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Canadian Journal of Public Health

, Volume 108, Issue 5–6, pp e462–e467 | Cite as

The association of exposure to suicide-related Internet content and emergency department visits in children: A population-based time series analysis

  • Naveen PoonaiEmail author
  • Shruti Mehrotra
  • Muhammad Mamdani
  • Anastasia Patmanidis
  • Michael Miller
  • Javeed Sukhera
  • Quynh Doan
Quantitative Research
  • 1 Downloads

Abstract

OBJECTIVES: Suicide-related emergency department (ED) visits by children are increasing in tandem with suicide-related Internet content. Following the announcement of Amanda Todd’s suicide, her YouTube video received widespread views, providing an opportunity to explore this association.

METHODS: Our research question was: Among Ontario children age 11–17 years, was the release of Amanda Todd’s YouTube video following her death announcement in October 2012 associated with an increase in average monthly ED visit rates for suicide-related diagnoses? We performed an interrupted time series analysis from April 2002 to December 2013, with the primary outcome as a composite of the average monthly rate of initial ED visits for suicidal ideation, intentional self-poisoning, and intentional self-harm. Secondary outcomes were average monthly rates of intensive care unit (ICU) admission and death resulting from the index visit.

RESULTS: There was a statistically significant increase in the monthly ED visit rate for the composite outcome (p = 0.02) and death or ICU admission (p = 0.006) from April 2002 to December 2013. There was no significant change in ED visit rate for the composite outcome before and after the announcement of Amanda Todd’s death, overall (119.8 versus 219.2 respectively, p = 0.5), among females (167.4 versus 316.8 respectively, p = 0.47) or among males (74.7 versus 116.9 respectively, p = 0.33).

CONCLUSIONS: Ontario ED visits for suicide-related diagnoses in 11–17 year olds increased from 2002 to 2013. However, the increase from October 2012 to December 201 3 could not be attributed to a highly publicized adolescent suicide. Our findings suggest that suicide-related Internet content is not associated with the increase in ED visits for suicidal behaviour.

Key words

Internet suicidal behaviour emergency department 

Résumé

OBJECTIFS: Les visites d’enfants aux services d’urgence (SU) qui sont liées au suicide augmentent de pair avec les contenus liés au suicide sur Internet. Après l’annonce du suicide d’Amanda Todd, sa vidéo sur YouTube a été largement visionnée, ce qui nous a donné l’occasion d’explorer cette association.

MÉTHODE: Notre question de recherche était la suivante: Chez les enfants de 11 à 17 ans en Ontario, la diffusion de la vidéo d’Amanda Todd sur YouTube après l’annonce de sa mort en octobre 2012 a-t-elle été associée à une augmentation des taux de visites mensuelles moyennes aux SU pour des diagnostics liés au suicide? Nous avons effectué une analyse des séries chronologiques interrompues d’avril 2002 à décembre 2013, le résultat principal englobant les taux mensuels moyens des visites initiales aux SU dues à l’idéation suicidaire, à l’auto-empoisonnement intentionnel et à l’automutilation intentionnelle. Les résultats secondaires étaient les taux mensuels moyens d’admission aux unités de soins intensifs (USI) et de décès résultant de la visite primaire.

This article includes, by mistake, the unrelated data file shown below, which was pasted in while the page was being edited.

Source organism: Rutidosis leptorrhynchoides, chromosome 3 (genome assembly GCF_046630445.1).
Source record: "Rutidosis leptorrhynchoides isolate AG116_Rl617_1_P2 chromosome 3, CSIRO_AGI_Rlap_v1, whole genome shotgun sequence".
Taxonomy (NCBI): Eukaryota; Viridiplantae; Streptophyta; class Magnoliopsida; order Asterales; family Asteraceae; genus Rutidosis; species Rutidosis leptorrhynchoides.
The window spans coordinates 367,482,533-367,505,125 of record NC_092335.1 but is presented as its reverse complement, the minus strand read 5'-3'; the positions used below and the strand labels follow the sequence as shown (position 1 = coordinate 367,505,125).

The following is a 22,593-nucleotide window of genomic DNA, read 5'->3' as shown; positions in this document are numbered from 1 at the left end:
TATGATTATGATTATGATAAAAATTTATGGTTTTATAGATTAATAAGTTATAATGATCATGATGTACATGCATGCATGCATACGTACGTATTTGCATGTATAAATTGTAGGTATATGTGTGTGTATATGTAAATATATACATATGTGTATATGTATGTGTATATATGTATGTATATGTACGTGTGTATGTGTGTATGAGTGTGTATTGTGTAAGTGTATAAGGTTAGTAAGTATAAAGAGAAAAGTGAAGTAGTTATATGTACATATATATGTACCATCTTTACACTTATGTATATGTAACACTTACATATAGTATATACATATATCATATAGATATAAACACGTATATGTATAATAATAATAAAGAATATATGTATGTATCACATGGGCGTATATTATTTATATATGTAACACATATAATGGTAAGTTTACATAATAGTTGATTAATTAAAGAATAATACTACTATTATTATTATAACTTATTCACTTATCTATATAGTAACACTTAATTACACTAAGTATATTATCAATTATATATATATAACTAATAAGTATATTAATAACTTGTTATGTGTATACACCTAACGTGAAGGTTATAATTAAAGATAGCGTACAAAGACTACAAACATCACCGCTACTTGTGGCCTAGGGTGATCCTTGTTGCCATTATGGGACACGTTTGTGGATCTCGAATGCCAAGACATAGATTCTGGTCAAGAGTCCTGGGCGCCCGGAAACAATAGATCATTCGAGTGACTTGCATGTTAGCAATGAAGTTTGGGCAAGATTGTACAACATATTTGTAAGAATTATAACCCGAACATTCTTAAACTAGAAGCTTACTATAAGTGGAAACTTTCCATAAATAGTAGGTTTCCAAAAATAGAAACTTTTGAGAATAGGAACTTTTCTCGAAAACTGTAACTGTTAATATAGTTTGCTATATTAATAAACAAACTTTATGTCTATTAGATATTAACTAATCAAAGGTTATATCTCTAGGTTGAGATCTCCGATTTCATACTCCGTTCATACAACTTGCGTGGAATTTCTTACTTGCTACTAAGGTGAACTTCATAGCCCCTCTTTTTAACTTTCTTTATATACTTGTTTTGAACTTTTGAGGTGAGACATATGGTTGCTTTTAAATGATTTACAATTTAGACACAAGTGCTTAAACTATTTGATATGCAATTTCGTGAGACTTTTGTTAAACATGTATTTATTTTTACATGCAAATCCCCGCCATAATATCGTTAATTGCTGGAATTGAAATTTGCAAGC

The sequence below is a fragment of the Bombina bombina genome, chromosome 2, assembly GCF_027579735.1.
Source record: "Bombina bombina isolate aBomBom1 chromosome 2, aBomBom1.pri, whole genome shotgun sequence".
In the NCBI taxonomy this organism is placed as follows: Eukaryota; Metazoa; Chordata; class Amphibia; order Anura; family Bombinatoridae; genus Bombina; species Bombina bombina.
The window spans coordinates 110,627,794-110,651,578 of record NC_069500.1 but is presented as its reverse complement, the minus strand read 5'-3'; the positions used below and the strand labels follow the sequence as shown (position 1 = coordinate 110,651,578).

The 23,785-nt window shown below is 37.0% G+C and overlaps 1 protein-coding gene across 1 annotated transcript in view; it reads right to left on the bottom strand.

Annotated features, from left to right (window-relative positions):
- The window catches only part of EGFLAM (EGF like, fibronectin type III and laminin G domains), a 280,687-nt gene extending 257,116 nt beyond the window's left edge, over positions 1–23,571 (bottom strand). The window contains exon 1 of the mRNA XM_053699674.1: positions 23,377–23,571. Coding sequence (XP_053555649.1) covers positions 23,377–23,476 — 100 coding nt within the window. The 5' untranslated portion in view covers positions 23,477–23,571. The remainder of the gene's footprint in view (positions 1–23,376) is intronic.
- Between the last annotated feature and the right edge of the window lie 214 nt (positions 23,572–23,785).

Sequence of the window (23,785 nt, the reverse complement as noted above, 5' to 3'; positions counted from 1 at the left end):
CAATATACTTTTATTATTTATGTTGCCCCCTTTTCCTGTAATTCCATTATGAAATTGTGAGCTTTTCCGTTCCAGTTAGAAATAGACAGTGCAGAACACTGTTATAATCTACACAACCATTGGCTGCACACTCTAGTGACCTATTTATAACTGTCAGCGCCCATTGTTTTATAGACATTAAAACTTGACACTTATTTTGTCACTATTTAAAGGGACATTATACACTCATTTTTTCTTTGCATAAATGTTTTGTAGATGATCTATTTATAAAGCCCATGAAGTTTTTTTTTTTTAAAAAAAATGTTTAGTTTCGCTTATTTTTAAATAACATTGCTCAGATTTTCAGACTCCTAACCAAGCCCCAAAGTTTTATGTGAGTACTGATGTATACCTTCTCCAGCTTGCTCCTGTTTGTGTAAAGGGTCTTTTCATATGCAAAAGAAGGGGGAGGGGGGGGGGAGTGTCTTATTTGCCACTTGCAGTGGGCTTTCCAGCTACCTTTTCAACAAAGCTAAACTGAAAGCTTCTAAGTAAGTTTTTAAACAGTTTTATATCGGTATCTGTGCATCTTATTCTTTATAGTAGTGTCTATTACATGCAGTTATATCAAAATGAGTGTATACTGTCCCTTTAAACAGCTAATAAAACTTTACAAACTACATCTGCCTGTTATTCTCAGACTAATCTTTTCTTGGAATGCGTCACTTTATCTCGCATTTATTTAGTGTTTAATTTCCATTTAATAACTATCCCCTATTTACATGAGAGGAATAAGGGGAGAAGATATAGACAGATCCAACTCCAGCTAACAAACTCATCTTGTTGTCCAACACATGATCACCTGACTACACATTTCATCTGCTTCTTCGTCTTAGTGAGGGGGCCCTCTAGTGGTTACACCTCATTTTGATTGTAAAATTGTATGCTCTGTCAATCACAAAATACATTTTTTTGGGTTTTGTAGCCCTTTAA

RÉSULTATS: Il y a eu une augmentation significative du taux mensuel des visites aux SU pour le résultat composite (p = 0,02) et pour les décès ou les admissions aux USI (p = 0,006) entre avril 2002 et décembre 201 3. Il n’y a eu aucun changement significatif dans les taux de visites aux SU pour le résultat composite avant et après l’annonce de la mort d’Amanda Todd, ni dans l’ensemble (119,8 contre 219,2 respectivement, p = 0,5), ni chez les filles (167,4 contre 316,8 respectivement, p = 0,47), ni chez les garçons (74,7 contre 116,9 respectivement, p = 0,33).

CONCLUSIONS: Les visites aux SU pour des diagnostics liés au suicide chez les enfants de 11 à 17 ans ont augmenté de 2002 à 2013 en Ontario. Toutefois, l’augmentation d’octobre 2012 à décembre 2013 n’a pas pu être imputée au suicide hautement médiatisé d’une adolescente. Nos constatations indiquent que les contenus liés au suicide trouvés sur Internet ne sont pas associés à l’augmentation des visites aux SU dues aux comportements suicidaires.

Mots clés

Internet comportement suicidaire service d’urgence 

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Copyright information

© The Canadian Public Health Association 2017

Authors and Affiliations

  • Naveen Poonai
    • 1
    • 2
    • 3
    Email author
  • Shruti Mehrotra
    • 1
    • 2
  • Muhammad Mamdani
    • 4
    • 5
  • Anastasia Patmanidis
    • 1
  • Michael Miller
    • 1
  • Javeed Sukhera
    • 6
  • Quynh Doan
    • 7
  1. 1.Department of Pediatrics, Division of Emergency MedicineWestern UniversityLondonCanada
  2. 2.Division of Emergency MedicineWestern UniversityLondonCanada
  3. 3.Children’s Health Research InstituteLondon Health Sciences CentreLondonCanada
  4. 4.Li Ka Shing Knowledge Institute of St. Michael’s HospitalTorontoCanada
  5. 5.Institute of Health Policy, Management, and EvaluationUniversity of TorontoTorontoCanada
  6. 6.Department of PsychiatryWestern UniversityLondonCanada
  7. 7.Division of Emergency Medicine, Department of PediatricsUniversity of British Columbia, BC Children’s Hospital, Emergency DepartmentVancouverCanada

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